Aaron Hernandez Found Guilty — A Disappointing Role ModelPosted April 16, 2015, 3:50 pm by
A jury found former NFL Patriot Aaron Hernandez guilty of murder yesterday and he was sentenced to life in prison, just three miles from Gillette Stadium where his football skills earned him millions of dollars and thousands of fans, both young and old.
Hernandez, originally from Bristol, Conn., was a decorated player at the University of Florida before being drafted by the Patriots in the fourth round of the 2010 NFL draft. He played three seasons as a tight end, serving as one of quarterback Tom Brady's preferred targets and catching a touchdown pass in Super Bowl XLVI. In 2012, the Patriots rewarded him with a $40 million contract, only a portion of which he eventually earned before being arrested for murder.
Odin Lloyd was found shot to death in the early morning hours of June 17, 2013, after Hernandez and two co-conspirators picked up the 27-year-old at his Boston home, and then proceeded to an undeveloped piece of land behind an industrial park in North Attleboro – just a few minutes from Hernandez's home. It was the perfect spot to commit murder: dark, out of the way, with no witnesses other than the killers. Prosecutors believe that Lloyd disrespected Hernandez, prompting the cold-blooded planning and ultimate execution of the crime.
According to Hernandez’s home security footage, the killers arrived at his home minutes after the murder carrying what was believed to be the murder weapon. Later that same day the men lounged around the home and the pool, drinking smoothies made by Hernandez’s fiancé; exhibiting no remorse or concern for what had happened.
How are the fans responding?
After the verdict, fans were interviewed in the Foxborough, Massachusetts area by a local news station:
Grade school student Jack Murphy said Wednesday he thought Hernandez could do no wrong. "I was a really, really big fan. My friend had an Aaron Hernandez signed football, and I thought it was the coolest thing ever," Murphy said. "I didn't believe it at first. But I watched the facts, and it seems like he did it," Murphy said.
Teenager Justin Willette struggled with accepting that a player he admired was no good. "I'm disappointed in him. You know, he had such a high upside. He was doing so well when it happened. I don't know why he would do that," Willette said.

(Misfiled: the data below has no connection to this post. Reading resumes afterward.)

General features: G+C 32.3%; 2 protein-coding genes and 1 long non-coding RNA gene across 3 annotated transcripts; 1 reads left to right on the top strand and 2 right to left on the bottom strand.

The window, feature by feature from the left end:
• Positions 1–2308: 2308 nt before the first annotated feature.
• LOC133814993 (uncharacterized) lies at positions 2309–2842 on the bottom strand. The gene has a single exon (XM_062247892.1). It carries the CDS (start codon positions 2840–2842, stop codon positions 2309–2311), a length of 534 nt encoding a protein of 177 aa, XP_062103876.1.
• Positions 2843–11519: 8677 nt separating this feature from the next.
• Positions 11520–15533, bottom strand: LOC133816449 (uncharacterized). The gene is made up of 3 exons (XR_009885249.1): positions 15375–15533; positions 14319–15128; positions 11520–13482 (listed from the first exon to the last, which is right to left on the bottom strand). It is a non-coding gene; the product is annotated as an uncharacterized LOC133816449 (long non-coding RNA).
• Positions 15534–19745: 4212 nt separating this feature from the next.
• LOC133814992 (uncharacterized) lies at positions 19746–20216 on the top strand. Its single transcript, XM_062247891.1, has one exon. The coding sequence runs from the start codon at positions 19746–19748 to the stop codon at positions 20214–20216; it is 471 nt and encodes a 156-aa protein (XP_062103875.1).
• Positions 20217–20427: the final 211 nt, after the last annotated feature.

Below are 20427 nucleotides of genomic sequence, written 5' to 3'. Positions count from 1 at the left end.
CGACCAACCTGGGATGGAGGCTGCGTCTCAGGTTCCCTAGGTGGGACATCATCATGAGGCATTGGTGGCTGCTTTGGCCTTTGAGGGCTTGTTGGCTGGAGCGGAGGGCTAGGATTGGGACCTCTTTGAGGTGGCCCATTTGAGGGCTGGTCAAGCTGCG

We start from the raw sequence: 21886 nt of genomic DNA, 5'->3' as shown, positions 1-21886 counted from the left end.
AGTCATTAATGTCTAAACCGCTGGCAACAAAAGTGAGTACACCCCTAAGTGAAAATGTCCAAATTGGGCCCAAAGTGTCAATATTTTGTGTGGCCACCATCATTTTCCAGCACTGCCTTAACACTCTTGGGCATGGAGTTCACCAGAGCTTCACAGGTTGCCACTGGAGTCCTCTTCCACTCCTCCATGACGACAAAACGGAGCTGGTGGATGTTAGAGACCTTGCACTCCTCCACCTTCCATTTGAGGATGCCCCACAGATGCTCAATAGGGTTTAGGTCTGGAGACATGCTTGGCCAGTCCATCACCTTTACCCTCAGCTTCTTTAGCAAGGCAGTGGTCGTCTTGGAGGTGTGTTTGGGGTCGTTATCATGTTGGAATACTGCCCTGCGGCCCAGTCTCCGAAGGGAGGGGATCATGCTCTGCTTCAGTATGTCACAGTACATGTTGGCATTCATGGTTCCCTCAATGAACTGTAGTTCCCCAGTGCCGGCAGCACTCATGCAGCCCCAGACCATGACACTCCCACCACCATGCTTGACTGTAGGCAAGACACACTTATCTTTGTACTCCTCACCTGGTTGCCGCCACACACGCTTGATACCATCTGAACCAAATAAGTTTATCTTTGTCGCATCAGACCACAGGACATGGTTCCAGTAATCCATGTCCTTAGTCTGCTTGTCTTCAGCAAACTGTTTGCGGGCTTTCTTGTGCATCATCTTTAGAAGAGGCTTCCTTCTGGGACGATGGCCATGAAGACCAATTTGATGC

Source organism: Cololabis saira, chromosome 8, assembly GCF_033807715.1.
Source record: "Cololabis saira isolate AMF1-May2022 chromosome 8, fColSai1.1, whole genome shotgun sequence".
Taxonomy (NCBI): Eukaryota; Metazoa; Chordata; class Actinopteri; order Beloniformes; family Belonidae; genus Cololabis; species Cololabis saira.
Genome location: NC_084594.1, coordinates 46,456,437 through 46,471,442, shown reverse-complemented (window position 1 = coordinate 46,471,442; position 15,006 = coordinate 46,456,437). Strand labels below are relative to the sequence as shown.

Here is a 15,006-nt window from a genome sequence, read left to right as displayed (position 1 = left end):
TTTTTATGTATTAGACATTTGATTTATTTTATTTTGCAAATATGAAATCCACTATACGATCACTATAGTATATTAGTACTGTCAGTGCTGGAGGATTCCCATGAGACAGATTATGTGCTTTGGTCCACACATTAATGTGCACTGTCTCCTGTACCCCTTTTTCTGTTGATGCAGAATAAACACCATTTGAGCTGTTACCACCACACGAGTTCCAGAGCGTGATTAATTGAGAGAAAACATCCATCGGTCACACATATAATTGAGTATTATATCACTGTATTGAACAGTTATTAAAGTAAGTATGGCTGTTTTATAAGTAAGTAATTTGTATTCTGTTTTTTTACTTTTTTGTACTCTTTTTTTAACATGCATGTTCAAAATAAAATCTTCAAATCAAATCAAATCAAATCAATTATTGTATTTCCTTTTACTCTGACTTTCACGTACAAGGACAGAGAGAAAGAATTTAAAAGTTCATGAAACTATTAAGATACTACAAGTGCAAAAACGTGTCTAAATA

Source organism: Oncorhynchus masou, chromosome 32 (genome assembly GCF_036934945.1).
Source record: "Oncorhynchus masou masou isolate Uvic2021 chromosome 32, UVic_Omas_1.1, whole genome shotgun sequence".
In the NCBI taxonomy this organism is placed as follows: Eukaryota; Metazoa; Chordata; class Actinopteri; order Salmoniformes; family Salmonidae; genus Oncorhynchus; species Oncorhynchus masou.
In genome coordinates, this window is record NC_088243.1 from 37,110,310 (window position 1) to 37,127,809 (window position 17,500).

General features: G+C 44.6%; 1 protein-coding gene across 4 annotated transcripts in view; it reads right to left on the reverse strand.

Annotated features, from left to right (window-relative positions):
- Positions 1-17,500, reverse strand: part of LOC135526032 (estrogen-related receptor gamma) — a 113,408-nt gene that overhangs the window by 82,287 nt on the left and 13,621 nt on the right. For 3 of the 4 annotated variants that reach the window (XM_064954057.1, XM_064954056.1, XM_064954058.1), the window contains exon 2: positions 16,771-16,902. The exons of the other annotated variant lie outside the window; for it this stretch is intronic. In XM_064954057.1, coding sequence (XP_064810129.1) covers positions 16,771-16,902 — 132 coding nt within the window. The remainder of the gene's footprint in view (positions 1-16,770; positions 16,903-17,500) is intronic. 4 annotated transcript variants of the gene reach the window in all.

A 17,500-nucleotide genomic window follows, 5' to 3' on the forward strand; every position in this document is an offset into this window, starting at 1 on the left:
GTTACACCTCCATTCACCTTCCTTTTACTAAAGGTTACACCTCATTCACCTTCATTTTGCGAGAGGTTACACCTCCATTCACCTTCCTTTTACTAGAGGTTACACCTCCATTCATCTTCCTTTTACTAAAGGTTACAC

Michael Carr of Mansfield said it isn't easy to figure out who is worthy of respect. "I saw him on TV. He appeared to be a straight up guy. And I can remember when it happened, I was in disbelief. I didn't think he would have done this, but, it's a shame," Carr said.
Why are professional athletes disappointing role models?
Back in the spring of 1993, basketball superstar Charles Barkley created a stir when he starred in a Nike television ad. Barkley made it clear that the role of athletes was simply to perform on the court or field of play. He concluded that he had no moral obligations to be a role model for young people. Barkley is quoted in the controversial spot as saying, “I am not a role model. Parents should be role models. Just because I can dunk a basketball, doesn’t mean I should raise your kids.”
At the time, many of his fellow athletes disagreed with him. But the headlines have been riddled with professional athlete scandals lately, culminating with the Hernandez murder charge and subsequent guilty verdict.
In a 2013 interview, the topic of role models entered into the conversation and Menounos stated that Hernandez was a role model for the Hispanic community. Hernandez answered, “I just try to be a role model. And when I see Hispanics who look up to me, I try to lead them in the right direction, and hopefully it gives a lot of hispanics out there the drive to be successful.”
Athletes may have money, fame and take up a significant amount of screen time—but that doesn’t mean anyone should put any faith in them to be role models outside of the arena or stadium. Athletes should be admired for their work on the field, and nothing else. If you are looking for moral guidance from a professional athlete, you will be sadly disappointed.